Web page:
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352 – Dec. 18 – This Day in Baptist History Past


They settled the Wild West


1878 – Was the founding of the Hordville Baptist Church in Hordville, Nebraska. The church was never very large. At its peak the membership never rose to more than 107, but from its membership, and other surrounding churches, the Lord called preachers, missionaries, and evangelists. One such church, the First Baptist Church of Oakland, NE, produced Dr. Ola Hanson, who became known as the “Apostle to the Kachins,” a large tribe in the hills of northern Burma. After reaching the Kachins, he reduced their language to writing, translated the entire Bible, and established a number of   Baptist churches. This story begins with the long procession of ox trains on the Oregon Trail, slowly winding their way towards the west coast that carried many sturdy pioneers who were motivated by spiritual convictions. A host of those who were traveling, were  Swedish. When spiritual awakenings had taken place in Sweden, a large company of the converts had embraced Baptist convictions, and particularly upon these the wrath of the Lutheran Church was vented. Because of this a great emigration of these new converts of  Swedish Baptists came to America, many of which settled in Iowa and Nebraska because our government gave free land to those who were willing to settle in the Wild West. Few of us today can imagine the hardships of these dear people as they inched their way across the prairie to where they would stake out their cabins and a church house. Prairie fires, blizzards, dust storms and plagues of grasshoppers to destroy their crops. But this suffering caused reliance on God, and produced Ola Hanson and the other men of God.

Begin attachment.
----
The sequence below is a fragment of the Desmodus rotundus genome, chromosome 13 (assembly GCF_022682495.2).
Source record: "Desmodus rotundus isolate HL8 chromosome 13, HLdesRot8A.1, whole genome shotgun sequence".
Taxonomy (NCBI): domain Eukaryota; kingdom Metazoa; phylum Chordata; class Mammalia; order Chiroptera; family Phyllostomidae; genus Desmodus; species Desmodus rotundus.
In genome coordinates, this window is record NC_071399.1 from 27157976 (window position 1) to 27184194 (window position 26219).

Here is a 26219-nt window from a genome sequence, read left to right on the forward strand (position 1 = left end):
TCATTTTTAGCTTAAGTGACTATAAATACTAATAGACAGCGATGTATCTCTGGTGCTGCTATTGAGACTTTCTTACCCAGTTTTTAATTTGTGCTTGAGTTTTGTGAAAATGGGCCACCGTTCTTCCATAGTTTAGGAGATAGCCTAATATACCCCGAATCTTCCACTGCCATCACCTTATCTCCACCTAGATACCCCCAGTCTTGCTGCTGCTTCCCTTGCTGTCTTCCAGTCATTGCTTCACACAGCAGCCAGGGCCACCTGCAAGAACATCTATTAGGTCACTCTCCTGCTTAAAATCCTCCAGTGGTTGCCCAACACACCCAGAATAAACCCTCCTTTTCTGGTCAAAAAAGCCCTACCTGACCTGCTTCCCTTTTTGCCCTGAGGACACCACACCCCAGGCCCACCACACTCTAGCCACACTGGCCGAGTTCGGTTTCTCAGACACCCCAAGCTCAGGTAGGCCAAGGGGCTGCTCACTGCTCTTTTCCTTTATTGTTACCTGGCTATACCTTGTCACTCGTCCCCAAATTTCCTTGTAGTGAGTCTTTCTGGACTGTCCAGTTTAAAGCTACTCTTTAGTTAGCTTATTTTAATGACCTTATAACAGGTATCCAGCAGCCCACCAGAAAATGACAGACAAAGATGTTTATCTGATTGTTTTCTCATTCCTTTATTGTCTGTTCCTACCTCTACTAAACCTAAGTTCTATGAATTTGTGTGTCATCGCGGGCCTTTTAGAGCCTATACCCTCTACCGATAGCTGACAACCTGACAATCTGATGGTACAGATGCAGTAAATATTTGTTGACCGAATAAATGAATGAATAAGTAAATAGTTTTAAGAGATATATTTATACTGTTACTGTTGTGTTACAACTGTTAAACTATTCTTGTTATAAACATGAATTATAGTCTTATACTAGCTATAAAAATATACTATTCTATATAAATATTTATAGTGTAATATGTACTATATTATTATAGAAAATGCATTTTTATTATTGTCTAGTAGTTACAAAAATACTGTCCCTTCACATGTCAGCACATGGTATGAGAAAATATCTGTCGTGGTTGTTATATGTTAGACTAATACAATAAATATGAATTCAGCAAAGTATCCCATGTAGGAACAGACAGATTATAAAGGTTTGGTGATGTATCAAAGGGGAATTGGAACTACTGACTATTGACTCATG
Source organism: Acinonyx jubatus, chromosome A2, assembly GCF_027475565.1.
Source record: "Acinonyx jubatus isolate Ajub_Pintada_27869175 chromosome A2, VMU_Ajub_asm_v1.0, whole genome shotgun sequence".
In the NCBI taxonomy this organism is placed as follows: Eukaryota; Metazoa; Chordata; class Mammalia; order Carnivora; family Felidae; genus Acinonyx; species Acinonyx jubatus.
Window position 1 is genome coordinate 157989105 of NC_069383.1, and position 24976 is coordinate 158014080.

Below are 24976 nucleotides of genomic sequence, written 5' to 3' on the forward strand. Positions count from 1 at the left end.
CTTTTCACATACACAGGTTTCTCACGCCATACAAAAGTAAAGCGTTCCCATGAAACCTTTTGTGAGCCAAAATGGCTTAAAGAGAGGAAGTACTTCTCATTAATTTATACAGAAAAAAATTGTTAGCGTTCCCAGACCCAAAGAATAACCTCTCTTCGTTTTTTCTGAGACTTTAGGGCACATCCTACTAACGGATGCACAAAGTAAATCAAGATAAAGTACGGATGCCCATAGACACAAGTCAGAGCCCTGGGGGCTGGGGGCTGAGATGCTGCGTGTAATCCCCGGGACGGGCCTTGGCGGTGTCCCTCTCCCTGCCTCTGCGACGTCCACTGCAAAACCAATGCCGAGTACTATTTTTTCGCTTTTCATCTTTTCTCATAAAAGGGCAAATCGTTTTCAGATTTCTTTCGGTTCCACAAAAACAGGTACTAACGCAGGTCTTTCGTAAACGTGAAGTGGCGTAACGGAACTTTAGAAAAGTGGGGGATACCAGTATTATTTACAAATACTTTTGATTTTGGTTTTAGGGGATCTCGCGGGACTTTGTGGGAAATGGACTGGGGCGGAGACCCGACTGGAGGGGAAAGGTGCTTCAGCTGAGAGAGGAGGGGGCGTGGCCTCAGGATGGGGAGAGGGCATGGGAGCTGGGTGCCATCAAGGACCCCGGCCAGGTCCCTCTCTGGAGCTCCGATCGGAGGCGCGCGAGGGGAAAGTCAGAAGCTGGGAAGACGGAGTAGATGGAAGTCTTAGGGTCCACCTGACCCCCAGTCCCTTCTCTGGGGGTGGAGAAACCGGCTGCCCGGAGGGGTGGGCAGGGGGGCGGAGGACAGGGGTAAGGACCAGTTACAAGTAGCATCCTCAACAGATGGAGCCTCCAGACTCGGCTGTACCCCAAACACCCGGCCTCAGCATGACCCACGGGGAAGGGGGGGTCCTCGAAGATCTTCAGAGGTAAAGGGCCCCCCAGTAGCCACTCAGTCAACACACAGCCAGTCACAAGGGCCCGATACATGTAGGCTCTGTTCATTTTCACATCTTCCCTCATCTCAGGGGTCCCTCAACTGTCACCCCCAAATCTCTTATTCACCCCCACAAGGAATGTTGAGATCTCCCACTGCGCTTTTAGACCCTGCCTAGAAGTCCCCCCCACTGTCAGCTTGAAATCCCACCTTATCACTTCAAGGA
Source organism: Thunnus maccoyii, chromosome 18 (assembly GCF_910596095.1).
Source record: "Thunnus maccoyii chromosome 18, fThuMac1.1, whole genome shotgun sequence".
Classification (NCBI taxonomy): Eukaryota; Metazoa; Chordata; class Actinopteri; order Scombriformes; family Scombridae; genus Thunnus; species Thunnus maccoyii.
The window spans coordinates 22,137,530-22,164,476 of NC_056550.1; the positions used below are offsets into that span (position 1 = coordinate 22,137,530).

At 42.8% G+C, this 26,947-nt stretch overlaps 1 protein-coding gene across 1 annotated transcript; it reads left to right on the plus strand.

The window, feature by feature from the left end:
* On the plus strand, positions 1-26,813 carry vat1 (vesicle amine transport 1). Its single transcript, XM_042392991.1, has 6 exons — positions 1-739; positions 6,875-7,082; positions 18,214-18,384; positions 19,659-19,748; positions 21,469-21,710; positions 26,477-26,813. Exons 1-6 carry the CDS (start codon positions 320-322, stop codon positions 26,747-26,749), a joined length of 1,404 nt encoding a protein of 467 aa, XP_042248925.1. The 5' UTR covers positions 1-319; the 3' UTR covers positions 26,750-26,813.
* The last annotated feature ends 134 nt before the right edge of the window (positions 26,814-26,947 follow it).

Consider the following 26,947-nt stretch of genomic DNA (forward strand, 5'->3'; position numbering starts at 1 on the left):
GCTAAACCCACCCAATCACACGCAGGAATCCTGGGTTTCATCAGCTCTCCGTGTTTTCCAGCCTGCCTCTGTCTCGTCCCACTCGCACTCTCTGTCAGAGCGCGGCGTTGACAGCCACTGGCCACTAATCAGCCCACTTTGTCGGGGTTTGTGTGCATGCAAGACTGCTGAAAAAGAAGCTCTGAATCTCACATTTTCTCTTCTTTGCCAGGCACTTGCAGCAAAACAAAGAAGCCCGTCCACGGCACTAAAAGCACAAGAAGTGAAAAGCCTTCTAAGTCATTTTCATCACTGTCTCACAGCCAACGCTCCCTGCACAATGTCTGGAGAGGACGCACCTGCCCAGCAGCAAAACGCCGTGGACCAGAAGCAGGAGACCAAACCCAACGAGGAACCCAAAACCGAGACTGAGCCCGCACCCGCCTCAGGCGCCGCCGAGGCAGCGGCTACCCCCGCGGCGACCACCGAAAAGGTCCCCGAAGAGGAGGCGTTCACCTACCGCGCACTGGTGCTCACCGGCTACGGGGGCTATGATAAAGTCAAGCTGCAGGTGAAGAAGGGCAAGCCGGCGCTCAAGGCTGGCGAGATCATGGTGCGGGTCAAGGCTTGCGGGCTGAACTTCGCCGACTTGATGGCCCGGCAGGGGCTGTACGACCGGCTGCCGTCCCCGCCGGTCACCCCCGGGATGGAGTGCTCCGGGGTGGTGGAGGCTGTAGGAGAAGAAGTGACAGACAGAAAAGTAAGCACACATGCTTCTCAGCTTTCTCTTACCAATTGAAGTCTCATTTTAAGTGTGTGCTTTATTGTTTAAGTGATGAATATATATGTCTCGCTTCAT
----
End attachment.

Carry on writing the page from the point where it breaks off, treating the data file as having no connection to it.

[This Day in Baptist History II: Cummins and Thompson, BJU Press: Greenville, S.C. 2000 A.D. pp. 690-92. Carl J. Seaquist, Conference Churches by the Oregon Trail (Privately published, 1947), p.10.]
Prepared by Dr. Greg J. Dixon


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